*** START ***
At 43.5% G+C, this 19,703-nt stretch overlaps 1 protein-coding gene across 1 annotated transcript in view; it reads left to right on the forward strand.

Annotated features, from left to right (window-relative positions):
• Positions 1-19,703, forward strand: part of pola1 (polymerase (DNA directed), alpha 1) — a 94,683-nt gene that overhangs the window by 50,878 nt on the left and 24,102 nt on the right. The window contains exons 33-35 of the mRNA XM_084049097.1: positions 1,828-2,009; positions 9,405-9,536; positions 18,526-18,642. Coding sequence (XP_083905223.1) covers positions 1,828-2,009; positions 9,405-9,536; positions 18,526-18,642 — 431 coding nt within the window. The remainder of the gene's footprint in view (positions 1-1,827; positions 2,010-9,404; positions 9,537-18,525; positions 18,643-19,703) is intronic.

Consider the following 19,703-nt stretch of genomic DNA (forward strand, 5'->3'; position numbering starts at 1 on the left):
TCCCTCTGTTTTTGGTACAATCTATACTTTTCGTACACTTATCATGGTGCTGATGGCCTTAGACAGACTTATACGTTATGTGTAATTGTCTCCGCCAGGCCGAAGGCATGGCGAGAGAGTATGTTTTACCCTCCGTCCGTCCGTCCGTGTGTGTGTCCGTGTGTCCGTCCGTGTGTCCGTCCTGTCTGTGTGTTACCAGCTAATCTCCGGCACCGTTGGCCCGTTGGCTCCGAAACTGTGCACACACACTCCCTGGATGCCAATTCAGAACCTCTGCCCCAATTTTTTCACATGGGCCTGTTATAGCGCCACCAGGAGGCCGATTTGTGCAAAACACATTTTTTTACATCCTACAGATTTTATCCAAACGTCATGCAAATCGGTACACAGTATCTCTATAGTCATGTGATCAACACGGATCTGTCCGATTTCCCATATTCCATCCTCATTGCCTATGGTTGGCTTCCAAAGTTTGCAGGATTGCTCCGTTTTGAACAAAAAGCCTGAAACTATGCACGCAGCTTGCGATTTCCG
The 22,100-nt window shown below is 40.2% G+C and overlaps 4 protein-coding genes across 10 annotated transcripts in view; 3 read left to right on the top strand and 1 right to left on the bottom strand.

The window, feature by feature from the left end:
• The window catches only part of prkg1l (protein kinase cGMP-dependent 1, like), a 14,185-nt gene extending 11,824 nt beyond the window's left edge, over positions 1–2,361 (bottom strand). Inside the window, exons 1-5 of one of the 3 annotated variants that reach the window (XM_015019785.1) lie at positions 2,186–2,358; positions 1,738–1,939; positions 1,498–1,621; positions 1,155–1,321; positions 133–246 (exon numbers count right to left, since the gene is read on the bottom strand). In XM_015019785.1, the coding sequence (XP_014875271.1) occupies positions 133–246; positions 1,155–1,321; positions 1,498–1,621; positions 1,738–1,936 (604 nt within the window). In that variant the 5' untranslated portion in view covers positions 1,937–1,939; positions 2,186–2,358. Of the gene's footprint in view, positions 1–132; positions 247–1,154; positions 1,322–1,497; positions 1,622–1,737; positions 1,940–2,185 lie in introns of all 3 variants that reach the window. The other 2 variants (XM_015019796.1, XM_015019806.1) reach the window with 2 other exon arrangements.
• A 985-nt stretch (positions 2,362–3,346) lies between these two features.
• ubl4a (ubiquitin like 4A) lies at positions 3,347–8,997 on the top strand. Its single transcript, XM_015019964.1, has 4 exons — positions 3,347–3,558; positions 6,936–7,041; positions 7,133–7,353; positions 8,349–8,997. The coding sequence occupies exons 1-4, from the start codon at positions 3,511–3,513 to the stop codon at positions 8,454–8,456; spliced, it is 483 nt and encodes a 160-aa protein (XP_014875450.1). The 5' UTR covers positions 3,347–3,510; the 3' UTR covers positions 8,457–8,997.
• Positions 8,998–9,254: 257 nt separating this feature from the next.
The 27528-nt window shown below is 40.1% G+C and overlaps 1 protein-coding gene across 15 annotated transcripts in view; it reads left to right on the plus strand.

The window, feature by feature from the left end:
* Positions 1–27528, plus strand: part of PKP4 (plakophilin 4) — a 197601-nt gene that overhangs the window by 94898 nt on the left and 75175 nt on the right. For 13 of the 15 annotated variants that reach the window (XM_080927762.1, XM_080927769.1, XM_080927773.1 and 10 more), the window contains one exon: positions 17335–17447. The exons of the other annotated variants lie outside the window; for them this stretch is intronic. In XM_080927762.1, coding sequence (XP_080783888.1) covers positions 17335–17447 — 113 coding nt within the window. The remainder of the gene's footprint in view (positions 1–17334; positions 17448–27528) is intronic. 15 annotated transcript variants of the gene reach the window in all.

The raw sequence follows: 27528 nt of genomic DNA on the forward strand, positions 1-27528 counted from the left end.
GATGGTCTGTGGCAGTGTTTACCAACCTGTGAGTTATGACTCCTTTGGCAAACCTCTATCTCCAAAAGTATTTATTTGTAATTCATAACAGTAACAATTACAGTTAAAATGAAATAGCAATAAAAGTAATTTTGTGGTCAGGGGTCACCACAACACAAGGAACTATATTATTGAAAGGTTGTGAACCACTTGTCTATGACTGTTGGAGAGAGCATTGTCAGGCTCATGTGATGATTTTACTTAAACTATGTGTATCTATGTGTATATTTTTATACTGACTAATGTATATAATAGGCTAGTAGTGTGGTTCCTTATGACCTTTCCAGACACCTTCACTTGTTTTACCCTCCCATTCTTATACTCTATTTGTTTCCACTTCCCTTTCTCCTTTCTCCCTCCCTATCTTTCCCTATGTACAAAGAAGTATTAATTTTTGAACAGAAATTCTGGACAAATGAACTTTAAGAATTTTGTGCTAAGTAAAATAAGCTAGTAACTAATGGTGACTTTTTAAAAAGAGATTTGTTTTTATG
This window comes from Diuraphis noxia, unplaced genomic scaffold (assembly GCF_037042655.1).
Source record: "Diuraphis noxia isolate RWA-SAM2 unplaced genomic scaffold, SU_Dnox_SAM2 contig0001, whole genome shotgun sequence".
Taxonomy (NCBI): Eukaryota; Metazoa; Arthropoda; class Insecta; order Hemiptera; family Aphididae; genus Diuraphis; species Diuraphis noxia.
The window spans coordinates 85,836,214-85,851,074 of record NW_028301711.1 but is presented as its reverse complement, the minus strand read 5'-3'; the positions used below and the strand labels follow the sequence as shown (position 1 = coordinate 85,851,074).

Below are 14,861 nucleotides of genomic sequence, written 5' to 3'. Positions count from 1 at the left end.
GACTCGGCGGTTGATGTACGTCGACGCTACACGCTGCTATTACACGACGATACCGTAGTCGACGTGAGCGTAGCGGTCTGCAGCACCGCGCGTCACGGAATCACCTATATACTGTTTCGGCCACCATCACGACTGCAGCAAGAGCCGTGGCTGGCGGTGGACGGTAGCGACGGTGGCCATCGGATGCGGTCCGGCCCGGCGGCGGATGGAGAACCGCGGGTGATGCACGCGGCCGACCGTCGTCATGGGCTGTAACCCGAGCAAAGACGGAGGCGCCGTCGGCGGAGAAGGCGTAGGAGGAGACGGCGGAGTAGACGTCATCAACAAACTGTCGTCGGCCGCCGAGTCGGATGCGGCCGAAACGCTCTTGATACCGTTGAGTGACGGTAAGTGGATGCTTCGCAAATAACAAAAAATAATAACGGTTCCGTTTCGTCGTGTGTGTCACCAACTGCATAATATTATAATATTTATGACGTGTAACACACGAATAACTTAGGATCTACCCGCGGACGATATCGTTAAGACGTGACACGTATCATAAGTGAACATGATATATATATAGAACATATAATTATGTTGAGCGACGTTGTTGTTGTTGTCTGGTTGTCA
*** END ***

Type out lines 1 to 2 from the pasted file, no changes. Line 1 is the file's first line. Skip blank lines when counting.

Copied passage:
At 43.5% G+C, this 19,703-nt stretch overlaps 1 protein-coding gene across 1 annotated transcript in view; it reads left to right on the forward strand.

Annotated features, from left to right (window-relative positions):